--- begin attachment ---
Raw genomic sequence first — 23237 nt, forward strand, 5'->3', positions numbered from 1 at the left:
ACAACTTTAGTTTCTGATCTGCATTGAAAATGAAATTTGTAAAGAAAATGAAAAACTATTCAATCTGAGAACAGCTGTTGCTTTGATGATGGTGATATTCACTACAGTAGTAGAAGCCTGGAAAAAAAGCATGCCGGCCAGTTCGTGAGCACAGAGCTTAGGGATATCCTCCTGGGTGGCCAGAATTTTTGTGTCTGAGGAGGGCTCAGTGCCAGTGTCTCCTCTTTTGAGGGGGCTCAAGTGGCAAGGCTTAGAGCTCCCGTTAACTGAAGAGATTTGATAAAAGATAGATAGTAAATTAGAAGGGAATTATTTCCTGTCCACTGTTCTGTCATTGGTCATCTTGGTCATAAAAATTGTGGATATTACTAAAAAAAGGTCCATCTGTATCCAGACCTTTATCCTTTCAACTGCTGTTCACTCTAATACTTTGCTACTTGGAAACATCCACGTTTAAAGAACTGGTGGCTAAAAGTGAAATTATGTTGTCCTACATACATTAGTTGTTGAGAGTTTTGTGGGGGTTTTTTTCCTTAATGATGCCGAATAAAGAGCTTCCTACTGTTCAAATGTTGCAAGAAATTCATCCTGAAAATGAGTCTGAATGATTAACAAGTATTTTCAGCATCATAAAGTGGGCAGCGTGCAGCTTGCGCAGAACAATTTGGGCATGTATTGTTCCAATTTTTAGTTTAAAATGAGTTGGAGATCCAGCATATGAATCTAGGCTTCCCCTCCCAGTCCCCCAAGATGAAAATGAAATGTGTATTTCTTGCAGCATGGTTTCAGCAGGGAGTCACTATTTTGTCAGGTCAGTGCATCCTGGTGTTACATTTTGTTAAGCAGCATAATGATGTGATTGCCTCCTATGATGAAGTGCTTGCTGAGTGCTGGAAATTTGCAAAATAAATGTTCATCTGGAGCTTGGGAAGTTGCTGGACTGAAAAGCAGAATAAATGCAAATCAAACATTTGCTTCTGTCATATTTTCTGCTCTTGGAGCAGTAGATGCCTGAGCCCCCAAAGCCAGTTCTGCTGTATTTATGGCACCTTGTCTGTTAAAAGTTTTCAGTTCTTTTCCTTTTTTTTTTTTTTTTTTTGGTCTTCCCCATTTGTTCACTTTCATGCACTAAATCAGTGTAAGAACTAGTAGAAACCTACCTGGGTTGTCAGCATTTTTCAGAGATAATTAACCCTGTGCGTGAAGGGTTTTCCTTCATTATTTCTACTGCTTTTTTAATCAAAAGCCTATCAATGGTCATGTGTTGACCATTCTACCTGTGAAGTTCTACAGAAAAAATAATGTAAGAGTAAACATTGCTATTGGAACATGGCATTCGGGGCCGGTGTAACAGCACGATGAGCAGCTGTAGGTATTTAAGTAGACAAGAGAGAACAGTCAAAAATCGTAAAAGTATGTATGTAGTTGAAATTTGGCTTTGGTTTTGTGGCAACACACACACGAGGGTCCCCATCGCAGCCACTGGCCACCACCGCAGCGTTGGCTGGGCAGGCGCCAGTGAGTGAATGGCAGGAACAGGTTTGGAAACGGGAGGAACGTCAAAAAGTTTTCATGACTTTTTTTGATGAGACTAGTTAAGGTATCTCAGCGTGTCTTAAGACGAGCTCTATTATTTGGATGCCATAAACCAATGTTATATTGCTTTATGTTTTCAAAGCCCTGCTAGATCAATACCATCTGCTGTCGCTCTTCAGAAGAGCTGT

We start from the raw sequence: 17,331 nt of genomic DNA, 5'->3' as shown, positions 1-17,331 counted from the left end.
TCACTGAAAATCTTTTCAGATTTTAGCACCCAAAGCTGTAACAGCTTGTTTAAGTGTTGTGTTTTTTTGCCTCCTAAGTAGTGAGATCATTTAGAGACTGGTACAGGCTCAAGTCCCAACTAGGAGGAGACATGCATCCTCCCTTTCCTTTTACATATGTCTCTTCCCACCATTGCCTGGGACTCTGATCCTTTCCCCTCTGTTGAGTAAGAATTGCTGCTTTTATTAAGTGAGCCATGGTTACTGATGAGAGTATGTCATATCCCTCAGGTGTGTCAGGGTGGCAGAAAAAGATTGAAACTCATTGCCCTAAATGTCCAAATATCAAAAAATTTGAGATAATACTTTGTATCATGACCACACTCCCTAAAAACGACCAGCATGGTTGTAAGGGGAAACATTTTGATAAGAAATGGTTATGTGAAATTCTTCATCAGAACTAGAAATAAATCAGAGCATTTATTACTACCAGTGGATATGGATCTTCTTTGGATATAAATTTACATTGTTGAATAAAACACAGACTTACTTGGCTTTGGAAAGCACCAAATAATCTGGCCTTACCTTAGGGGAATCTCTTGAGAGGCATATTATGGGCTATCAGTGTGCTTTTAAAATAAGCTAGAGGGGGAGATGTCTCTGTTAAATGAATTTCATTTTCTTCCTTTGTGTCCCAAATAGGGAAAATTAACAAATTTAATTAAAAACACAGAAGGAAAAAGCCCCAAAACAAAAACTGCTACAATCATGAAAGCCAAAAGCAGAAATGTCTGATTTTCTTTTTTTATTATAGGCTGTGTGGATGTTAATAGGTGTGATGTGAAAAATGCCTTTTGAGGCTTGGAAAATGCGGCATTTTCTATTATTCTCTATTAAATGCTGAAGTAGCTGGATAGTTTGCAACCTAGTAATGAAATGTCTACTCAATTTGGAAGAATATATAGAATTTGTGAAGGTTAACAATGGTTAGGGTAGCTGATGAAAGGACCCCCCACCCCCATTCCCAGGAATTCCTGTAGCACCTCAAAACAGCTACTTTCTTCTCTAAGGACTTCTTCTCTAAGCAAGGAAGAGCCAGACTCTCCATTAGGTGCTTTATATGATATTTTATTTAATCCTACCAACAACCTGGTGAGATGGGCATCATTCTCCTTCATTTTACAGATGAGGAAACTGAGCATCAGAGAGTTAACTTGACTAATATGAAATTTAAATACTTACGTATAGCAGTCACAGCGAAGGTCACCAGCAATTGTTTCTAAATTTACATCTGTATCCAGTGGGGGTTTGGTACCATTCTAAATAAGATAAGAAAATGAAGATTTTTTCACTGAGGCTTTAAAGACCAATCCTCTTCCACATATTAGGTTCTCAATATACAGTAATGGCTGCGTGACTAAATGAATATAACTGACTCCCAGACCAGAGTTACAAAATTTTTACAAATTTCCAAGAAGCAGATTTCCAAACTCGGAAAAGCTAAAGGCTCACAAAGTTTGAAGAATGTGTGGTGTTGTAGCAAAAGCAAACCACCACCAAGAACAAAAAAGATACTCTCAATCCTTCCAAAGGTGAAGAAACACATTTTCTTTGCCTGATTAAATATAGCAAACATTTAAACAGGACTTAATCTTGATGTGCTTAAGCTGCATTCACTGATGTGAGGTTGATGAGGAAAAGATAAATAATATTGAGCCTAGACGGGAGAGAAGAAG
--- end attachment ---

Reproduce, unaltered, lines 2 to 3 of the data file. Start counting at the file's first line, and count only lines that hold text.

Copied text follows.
ACAACTTTAGTTTCTGATCTGCATTGAAAATGAAATTTGTAAAGAAAATGAAAAACTATTCAATCTGAGAACAGCTGTTGCTTTGATGATGGTGATATTCACTACAGTAGTAGAAGCCTGGAAAAAAAGCATGCCGGCCAGTTCGTGAGCACAGAGCTTAGGGATATCCTCCTGGGTGGCCAGAATTTTTGTGTCTGAGGAGGGCTCAGTGCCAGTGTCTCCTCTTTTGAGGGGGCTCAAGTGGCAAGGCTTAGAGCTCCCGTTAACTGAAGAGATTTGATAAAAGATAGATAGTAAATTAGAAGGGAATTATTTCCTGTCCACTGTTCTGTCATTGGTCATCTTGGTCATAAAAATTGTGGATATTACTAAAAAAAGGTCCATCTGTATCCAGACCTTTATCCTTTCAACTGCTGTTCACTCTAATACTTTGCTACTTGGAAACATCCACGTTTAAAGAACTGGTGGCTAAAAGTGAAATTATGTTGTCCTACATACATTAGTTGTTGAGAGTTTTGTGGGGGTTTTTTTCCTTAATGATGCCGAATAAAGAGCTTCCTACTGTTCAAATGTTGCAAGAAATTCATCCTGAAAATGAGTCTGAATGATTAACAAGTATTTTCAGCATCATAAAGTGGGCAGCGTGCAGCTTGCGCAGAACAATTTGGGCATGTATTGTTCCAATTTTTAGTTTAAAATGAGTTGGAGATCCAGCATATGAATCTAGGCTTCCCCTCCCAGTCCCCCAAGATGAAAATGAAATGTGTATTTCTTGCAGCATGGTTTCAGCAGGGAGTCACTATTTTGTCAGGTCAGTGCATCCTGGTGTTACATTTTGTTAAGCAGCATAATGATGTGATTGCCTCCTATGATGAAGTGCTTGCTGAGTGCTGGAAATTTGCAAAATAAATGTTCATCTGGAGCTTGGGAAGTTGCTGGACTGAAAAGCAGAATAAATGCAAATCAAACATTTGCTTCTGTCATATTTTCTGCTCTTGGAGCAGTAGATGCCTGAGCCCCCAAAGCCAGTTCTGCTGTATTTATGGCACCTTGTCTGTTAAAAGTTTTCAGTTCTTTTCCTTTTTTTTTTTTTTTTTTTGGTCTTCCCCATTTGTTCACTTTCATGCACTAAATCAGTGTAAGAACTAGTAGAAACCTACCTGGGTTGTCAGCATTTTTCAGAGATAATTAACCCTGTGCGTGAAGGGTTTTCCTTCATTATTTCTACTGCTTTTTTAATCAAAAGCCTATCAATGGTCATGTGTTGACCATTCTACCTGTGAAGTTCTACAGAAAAAATAATGTAAGAGTAAACATTGCTATTGGAACATGGCATTCGGGGCCGGTGTAACAGCACGATGAGCAGCTGTAGGTATTTAAGTAGACAAGAGAGAACAGTCAAAAATCGTAAAAGTATGTATGTAGTTGAAATTTGGCTTTGGTTTTGTGGCAACACACACACGAGGGTCCCCATCGCAGCCACTGGCCACCACCGCAGCGTTGGCTGGGCAGGCGCCAGTGAGTGAATGGCAGGAACAGGTTTGGAAACGGGAGGAACGTCAAAAAGTTTTCATGACTTTTTTTGATGAGACTAGTTAAGGTATCTCAGCGTGTCTTAAGACGAGCTCTATTATTTGGATGCCATAAACCAATGTTATATTGCTTTATGTTTTCAAAGCCCTGCTAGATCAATACCATCTGCTGTCGCTCTTCAGAAGAGCTGT

We start from the raw sequence: 17,331 nt of genomic DNA, 5'->3' as shown, positions 1-17,331 counted from the left end.